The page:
With the support of Hawkesbury City Council and FundAbility

diversehawkesbury@gmail.com / © 2017 Rosalind Chia. 

Samantha Lloyd

September 18, 2018

 

 

“I’ve been doing this now for two and a half... maybe three years. I was in an industry where I was working for a company, and when my brother passed away I was unable to get a lot of days off. It got to a point where I was running this at the same time as working seven days a week for this guy. It got too much. I was a fulltime carer for my brother, at the same time as working. The business took off like crazy, but my brother got really ill. In October last year, I lost him.

 

I started this business as a way of walking away from the other job if I wanted to, and I could! This is something I can choose. Like, if I want a day off, I can schedule the jobs through the week and everyone’s still getting their water.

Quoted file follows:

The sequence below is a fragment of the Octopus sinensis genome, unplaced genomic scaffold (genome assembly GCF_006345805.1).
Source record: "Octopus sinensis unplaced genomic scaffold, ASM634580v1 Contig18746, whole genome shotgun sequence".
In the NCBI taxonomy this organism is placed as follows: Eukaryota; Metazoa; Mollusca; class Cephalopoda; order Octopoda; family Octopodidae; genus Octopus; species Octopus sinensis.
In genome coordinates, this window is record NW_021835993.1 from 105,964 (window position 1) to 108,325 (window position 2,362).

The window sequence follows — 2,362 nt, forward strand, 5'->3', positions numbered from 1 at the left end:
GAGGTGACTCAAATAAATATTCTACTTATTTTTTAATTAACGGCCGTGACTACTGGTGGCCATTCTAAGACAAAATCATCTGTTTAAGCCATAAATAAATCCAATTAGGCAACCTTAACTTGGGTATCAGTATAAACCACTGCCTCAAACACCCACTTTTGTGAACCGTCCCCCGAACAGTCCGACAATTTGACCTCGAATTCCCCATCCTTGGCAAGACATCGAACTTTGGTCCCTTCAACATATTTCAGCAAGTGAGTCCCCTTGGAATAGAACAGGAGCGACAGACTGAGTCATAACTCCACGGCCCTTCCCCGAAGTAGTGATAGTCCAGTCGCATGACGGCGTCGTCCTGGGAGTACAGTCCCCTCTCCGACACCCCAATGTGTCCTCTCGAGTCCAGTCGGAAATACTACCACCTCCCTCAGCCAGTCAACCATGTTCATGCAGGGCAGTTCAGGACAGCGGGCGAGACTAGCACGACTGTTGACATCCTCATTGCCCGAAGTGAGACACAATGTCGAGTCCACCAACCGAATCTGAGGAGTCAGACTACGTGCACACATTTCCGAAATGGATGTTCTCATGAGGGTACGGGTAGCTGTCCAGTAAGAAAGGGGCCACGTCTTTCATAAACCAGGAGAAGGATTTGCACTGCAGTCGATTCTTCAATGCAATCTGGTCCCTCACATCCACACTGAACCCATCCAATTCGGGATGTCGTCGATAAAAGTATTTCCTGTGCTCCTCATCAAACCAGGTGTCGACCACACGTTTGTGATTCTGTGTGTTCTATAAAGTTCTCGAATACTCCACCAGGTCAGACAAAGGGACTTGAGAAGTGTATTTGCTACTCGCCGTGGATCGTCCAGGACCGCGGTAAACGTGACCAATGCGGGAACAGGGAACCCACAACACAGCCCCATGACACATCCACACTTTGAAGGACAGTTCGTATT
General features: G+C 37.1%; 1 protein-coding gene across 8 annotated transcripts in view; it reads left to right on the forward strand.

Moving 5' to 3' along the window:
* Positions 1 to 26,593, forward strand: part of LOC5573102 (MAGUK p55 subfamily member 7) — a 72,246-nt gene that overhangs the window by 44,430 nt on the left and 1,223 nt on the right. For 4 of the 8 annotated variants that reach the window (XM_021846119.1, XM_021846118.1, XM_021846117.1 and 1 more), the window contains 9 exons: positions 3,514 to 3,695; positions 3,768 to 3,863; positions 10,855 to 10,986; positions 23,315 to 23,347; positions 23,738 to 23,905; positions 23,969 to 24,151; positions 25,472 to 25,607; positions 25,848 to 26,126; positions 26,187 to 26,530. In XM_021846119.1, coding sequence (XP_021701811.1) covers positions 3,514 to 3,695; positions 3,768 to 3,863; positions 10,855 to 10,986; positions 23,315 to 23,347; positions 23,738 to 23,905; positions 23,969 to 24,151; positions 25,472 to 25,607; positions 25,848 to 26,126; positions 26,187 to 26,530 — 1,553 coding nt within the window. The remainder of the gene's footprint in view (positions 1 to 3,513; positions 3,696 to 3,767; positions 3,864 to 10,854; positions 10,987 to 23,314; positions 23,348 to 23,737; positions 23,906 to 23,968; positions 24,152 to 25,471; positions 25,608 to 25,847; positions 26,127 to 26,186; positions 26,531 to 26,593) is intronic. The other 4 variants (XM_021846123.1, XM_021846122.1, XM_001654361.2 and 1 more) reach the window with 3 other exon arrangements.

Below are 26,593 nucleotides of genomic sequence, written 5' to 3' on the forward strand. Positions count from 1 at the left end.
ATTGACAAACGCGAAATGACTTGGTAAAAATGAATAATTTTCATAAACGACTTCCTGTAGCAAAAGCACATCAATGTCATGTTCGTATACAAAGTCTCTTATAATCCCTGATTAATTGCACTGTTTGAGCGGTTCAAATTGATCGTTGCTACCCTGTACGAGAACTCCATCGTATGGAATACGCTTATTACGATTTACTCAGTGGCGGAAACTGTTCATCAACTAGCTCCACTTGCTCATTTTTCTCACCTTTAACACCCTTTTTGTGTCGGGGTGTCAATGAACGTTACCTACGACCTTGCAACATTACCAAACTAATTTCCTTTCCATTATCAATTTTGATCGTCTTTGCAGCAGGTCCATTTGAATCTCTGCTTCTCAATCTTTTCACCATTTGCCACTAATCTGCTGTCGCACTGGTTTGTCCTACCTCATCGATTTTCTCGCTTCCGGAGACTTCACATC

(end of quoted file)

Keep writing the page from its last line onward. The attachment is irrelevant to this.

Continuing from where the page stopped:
My truck’s name is Suzi the Suzuki. My kelpie comes for a run with me now and then. There are now three women driving water trucks around here. We all chat. There were a few of the boys who were like, 'What’s a female doing in the industry? You don’t take this as a day job. It won’t kick off.' And I thought, 'Well, if it kicks off, it kicks off, but if it doesn’t, I’ve got work anyway.'

 

My favourite thing about this job is meeting people. Chatting. They have that reliance on you for water and it makes you feel good, because you can help someone and give them what they need. If we can’t have water, what do we do? That’s another reason I bought Suzi. It was hard to get water truck drivers, at the time. I tried to make it so I can be there when they don’t have someone.”

Samantha Lloyd, pictured at Kurmond.

 

 

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